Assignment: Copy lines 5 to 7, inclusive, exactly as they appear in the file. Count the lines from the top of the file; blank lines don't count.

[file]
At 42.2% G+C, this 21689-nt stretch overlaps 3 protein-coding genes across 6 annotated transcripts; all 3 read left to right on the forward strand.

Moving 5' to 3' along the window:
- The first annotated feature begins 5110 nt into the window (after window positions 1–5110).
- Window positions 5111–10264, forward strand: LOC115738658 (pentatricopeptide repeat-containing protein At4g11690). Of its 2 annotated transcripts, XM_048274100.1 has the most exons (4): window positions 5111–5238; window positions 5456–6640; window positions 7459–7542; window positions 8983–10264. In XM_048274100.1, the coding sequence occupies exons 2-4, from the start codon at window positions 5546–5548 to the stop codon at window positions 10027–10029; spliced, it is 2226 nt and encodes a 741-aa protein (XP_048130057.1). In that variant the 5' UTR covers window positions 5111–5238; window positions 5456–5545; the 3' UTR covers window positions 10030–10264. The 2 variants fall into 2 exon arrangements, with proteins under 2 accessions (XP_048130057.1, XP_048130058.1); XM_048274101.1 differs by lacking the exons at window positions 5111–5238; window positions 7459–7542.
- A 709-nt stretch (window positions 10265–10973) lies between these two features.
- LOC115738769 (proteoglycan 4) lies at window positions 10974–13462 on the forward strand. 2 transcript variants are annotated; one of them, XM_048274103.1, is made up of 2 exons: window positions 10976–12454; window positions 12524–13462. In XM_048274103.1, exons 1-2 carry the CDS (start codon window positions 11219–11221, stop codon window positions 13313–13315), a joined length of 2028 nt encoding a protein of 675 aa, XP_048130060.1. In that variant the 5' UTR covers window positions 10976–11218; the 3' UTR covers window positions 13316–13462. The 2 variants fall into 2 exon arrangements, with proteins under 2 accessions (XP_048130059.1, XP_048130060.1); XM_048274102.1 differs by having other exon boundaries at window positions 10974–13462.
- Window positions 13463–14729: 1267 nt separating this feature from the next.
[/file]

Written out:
- A 709-nt stretch (window positions 10265–10973) lies between these two features.
- LOC115738769 (proteoglycan 4) lies at window positions 10974–13462 on the forward strand. 2 transcript variants are annotated; one of them, XM_048274103.1, is made up of 2 exons: window positions 10976–12454; window positions 12524–13462. In XM_048274103.1, exons 1-2 carry the CDS (start codon window positions 11219–11221, stop codon window positions 13313–13315), a joined length of 2028 nt encoding a protein of 675 aa, XP_048130060.1. In that variant the 5' UTR covers window positions 10976–11218; the 3' UTR covers window positions 13316–13462. The 2 variants fall into 2 exon arrangements, with proteins under 2 accessions (XP_048130059.1, XP_048130060.1); XM_048274102.1 differs by having other exon boundaries at window positions 10974–13462.
- Window positions 13463–14729: 1267 nt separating this feature from the next.